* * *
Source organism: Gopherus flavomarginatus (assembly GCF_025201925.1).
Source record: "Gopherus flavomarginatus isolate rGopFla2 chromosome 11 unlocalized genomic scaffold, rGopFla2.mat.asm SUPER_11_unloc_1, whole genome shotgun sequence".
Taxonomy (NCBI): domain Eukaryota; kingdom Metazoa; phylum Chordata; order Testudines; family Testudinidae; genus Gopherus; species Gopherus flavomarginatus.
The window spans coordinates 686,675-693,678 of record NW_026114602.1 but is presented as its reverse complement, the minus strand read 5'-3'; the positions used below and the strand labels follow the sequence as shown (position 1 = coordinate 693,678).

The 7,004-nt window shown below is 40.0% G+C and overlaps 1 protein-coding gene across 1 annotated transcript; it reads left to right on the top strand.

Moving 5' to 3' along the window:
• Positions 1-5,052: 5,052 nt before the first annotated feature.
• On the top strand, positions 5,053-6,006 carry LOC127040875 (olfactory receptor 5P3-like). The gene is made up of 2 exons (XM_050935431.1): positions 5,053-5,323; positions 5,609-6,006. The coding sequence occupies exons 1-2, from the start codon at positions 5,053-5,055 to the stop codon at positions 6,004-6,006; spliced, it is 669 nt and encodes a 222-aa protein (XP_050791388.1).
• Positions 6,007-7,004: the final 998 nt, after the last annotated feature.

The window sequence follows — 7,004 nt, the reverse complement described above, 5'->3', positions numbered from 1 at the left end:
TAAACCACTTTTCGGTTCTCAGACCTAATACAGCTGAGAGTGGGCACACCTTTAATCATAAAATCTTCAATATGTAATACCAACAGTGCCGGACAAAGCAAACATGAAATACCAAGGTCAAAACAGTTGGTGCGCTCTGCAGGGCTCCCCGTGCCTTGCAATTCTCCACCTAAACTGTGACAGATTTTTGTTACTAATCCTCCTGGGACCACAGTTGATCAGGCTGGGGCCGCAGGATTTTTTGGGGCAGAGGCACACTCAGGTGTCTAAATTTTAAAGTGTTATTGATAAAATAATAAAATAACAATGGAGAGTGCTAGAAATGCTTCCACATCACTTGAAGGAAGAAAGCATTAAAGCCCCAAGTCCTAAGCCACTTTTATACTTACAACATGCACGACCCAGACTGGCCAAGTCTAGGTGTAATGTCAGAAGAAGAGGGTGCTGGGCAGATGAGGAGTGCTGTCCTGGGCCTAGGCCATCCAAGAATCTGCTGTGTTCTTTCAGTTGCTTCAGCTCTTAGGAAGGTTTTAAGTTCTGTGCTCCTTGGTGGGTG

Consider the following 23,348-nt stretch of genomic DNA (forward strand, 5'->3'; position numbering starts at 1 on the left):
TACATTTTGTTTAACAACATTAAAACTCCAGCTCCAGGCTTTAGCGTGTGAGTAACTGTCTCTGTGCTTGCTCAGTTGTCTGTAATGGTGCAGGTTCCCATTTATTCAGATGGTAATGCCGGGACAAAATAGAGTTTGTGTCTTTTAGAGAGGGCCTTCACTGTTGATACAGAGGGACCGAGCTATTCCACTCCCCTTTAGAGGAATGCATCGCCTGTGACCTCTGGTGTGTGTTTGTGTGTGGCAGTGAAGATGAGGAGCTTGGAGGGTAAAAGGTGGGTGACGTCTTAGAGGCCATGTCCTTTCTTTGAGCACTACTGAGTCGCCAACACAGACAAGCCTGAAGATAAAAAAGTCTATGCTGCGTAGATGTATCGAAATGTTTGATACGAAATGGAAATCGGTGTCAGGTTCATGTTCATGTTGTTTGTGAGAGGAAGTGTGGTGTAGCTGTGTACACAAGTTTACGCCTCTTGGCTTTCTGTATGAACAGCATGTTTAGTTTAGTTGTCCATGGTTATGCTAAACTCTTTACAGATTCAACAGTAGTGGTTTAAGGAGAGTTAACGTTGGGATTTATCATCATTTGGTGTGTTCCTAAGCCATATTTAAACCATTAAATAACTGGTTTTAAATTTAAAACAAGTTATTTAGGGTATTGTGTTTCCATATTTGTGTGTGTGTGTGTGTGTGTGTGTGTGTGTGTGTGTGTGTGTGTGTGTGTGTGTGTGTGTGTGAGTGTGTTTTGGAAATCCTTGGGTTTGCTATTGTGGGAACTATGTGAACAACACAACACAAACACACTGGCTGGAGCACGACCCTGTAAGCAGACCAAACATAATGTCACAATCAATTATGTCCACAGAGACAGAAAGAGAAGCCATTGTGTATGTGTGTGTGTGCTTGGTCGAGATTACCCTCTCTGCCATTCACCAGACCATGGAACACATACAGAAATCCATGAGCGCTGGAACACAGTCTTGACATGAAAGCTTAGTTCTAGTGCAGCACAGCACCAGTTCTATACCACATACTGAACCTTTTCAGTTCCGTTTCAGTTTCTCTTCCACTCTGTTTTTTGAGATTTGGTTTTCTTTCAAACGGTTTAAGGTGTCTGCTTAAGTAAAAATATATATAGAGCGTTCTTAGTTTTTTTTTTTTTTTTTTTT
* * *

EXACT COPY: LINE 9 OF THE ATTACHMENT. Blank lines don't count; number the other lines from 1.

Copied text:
• Positions 6,007-7,004: the final 998 nt, after the last annotated feature.